For many Rhode Island business groups, the $8 billion state budget lawmakers have begun debating and are expected to pass this week was notable for what it did not include:
• No meals tax hike.
• No personal income tax hike.
• No extension of the hotel tax to bed & breakfasts or vacation-home rentals.
• No funding for an advanced-nursing center in Providence.
• No new historic tax credits.
With a few exceptions, the budget drawn up by House Democratic leaders favors the status quo, eliminating many of Gov. Lincoln D. Chafee’s more daring proposals and restoring funding to areas cut during the recession.
Those moves were well-received by groups with funding restored, such as human-services organizations and industries that mobilized to fight Chafee’s latest sales tax expansion plans.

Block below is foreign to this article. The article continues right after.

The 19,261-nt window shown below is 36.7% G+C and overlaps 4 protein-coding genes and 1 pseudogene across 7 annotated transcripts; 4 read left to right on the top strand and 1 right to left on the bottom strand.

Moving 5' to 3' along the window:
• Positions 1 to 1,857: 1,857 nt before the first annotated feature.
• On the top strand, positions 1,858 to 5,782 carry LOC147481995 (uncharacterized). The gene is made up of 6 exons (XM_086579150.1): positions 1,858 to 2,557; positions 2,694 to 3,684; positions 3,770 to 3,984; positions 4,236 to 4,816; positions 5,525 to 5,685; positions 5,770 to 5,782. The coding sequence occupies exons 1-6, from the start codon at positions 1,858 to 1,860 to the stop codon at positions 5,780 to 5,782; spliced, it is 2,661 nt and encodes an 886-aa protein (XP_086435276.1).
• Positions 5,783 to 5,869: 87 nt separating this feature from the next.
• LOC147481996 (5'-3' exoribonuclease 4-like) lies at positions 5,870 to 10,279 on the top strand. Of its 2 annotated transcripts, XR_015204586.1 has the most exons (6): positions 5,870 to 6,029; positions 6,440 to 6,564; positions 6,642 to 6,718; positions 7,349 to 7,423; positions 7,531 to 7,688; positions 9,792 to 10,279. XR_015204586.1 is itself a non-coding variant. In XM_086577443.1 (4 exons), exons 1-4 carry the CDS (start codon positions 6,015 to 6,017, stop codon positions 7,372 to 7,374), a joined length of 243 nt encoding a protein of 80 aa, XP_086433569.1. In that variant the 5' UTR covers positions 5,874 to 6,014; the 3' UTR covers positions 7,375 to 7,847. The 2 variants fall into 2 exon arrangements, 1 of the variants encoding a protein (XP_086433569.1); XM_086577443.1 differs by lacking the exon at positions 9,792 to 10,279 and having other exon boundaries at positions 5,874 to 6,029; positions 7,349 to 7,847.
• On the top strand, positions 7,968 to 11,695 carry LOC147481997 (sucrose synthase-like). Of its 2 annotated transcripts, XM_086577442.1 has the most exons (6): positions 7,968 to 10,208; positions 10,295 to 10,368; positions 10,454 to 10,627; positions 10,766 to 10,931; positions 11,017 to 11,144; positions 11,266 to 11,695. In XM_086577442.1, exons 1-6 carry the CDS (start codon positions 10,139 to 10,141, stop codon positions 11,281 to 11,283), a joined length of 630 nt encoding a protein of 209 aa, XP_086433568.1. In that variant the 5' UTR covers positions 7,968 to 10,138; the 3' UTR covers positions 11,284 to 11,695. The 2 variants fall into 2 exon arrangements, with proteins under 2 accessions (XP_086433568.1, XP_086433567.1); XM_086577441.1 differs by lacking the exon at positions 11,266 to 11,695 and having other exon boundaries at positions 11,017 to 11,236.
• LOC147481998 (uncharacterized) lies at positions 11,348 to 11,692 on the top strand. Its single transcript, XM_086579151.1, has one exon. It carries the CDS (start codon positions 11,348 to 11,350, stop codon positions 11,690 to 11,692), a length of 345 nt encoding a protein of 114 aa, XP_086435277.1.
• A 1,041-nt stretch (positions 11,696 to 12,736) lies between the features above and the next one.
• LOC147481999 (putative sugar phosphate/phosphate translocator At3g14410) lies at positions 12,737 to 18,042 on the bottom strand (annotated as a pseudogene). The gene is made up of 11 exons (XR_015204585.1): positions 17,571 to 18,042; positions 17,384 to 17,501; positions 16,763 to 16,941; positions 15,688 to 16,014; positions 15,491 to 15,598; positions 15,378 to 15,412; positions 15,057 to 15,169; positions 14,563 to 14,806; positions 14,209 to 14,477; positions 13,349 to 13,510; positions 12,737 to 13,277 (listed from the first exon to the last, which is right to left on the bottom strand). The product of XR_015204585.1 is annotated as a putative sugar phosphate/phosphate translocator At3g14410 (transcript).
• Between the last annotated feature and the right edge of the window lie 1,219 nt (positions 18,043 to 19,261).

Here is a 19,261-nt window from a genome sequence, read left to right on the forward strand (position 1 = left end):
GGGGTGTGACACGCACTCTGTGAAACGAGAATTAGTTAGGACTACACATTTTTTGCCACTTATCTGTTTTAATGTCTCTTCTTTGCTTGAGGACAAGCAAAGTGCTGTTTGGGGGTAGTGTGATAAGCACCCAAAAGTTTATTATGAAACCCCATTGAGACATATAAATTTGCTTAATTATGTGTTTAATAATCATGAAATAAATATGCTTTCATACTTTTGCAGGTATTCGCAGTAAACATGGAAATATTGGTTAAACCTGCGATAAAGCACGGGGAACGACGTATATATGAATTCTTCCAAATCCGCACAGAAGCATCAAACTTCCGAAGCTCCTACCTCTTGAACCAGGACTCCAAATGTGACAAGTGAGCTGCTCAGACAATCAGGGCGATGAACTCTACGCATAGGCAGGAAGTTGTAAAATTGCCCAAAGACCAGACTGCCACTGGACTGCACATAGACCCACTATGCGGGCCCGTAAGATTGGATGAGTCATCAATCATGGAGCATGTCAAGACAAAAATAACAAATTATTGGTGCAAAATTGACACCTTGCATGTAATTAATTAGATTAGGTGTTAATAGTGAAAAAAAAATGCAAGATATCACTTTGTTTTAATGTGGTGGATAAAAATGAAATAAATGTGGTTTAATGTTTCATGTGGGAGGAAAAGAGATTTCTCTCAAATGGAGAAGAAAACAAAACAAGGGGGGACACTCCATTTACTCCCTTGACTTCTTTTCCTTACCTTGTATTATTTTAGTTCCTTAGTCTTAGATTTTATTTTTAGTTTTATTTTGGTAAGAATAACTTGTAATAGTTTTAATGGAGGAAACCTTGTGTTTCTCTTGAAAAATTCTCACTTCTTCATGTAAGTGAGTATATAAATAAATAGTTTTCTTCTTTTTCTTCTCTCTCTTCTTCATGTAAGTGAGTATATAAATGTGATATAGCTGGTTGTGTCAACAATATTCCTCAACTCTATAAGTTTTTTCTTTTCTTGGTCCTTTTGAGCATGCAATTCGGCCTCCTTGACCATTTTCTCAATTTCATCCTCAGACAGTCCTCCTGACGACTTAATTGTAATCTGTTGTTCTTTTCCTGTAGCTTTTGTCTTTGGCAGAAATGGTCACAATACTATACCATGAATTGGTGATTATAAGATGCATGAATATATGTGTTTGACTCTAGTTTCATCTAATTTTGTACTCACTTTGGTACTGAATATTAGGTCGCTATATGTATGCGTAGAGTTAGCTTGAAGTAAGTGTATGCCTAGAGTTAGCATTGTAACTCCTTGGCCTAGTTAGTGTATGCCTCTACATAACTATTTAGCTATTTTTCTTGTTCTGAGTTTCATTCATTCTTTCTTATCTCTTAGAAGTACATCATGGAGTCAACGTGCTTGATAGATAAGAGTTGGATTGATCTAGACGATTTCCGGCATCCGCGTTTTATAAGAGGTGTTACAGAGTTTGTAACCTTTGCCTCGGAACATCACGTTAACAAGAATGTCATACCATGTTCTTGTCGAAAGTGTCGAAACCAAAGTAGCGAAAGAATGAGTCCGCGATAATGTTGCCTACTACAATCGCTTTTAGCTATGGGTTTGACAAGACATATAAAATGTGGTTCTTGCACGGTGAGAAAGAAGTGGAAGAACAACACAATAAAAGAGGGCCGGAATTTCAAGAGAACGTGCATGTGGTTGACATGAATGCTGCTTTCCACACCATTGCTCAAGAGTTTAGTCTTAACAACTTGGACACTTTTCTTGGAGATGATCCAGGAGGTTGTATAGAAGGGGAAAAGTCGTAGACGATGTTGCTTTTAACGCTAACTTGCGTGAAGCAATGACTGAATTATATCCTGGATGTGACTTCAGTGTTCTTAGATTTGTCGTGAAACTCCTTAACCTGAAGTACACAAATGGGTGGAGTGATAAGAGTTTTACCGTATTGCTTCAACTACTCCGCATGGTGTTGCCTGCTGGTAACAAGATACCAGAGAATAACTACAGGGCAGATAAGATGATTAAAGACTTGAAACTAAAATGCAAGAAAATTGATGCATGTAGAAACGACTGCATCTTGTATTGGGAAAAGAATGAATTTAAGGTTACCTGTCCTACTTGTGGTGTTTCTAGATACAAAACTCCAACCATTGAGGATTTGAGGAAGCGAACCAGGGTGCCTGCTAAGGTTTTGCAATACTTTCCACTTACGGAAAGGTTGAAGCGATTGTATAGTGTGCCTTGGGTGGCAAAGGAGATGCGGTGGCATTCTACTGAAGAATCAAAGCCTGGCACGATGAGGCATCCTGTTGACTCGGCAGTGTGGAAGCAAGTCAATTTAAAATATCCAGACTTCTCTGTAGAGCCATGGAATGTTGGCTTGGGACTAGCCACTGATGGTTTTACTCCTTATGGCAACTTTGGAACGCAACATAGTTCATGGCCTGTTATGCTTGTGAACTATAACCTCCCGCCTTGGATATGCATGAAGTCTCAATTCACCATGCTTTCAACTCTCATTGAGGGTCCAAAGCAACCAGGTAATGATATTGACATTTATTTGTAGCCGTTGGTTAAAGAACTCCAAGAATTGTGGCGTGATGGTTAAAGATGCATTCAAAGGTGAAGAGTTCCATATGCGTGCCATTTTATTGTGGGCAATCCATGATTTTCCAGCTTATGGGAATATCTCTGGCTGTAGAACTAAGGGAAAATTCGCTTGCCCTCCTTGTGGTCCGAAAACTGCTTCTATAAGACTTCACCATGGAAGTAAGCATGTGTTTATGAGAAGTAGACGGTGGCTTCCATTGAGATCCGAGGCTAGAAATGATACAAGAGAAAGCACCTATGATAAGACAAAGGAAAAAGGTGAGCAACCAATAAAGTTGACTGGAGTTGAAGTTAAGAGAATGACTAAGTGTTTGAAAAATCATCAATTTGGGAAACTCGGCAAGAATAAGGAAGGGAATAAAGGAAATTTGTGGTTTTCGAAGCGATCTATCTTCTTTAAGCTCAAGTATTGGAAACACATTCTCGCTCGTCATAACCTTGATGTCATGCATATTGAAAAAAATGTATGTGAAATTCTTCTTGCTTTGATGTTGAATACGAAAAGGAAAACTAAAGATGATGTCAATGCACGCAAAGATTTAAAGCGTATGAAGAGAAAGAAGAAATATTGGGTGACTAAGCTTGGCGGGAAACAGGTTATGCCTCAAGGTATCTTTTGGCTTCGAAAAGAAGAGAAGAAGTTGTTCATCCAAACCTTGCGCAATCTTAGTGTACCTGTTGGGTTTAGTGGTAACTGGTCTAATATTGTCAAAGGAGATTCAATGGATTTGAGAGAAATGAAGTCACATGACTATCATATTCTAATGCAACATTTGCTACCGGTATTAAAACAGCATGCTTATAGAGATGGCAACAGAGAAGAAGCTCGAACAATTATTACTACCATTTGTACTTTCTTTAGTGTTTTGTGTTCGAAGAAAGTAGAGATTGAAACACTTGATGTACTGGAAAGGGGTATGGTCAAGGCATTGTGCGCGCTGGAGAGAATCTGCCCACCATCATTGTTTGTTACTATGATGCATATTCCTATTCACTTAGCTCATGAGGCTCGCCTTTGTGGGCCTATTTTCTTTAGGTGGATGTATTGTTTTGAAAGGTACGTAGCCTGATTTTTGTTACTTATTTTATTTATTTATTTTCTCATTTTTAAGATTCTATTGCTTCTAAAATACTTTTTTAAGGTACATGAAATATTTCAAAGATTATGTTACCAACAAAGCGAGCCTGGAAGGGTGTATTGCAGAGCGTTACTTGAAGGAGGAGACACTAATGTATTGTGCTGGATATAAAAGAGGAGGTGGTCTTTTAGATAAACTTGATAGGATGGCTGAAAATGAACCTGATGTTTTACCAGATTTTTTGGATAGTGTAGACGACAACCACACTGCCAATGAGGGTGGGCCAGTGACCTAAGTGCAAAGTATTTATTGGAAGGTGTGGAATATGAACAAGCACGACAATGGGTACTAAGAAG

As of June 7, leaders in the House were hoping to vote on the spending plan that night or early the next morning with the Senate expected to follow this week.
“We are thrilled with the decision by the leadership in the General Assembly to eliminate the meals-tax proposal from the budget and to rescind the tax on scenic and sightseeing tours,” said Dale Venturini, president of the Rhode Island Hospitality Association. “Hospitality is the fourth-largest industry in Rhode Island and the legislative leadership recognizes that keeping our state a competitive destination is an important step to our economic recovery.”
But others have expressed concern that as Rhode Island fights to emerge from the recession, the 2013 spending plan isn’t as forward-looking as it could be and lacks investments in infrastructure, economic development and solutions to structural fiscal problems.
The Greater Providence Chamber of Commerce was mixed on the budget, unhappy that a proposed University of Rhode Island-Rhode Island College advanced nursing center wasn’t funded, but pleased there will be no 2 percentage-point hike in the meals tax or personal income tax hikes for high earners.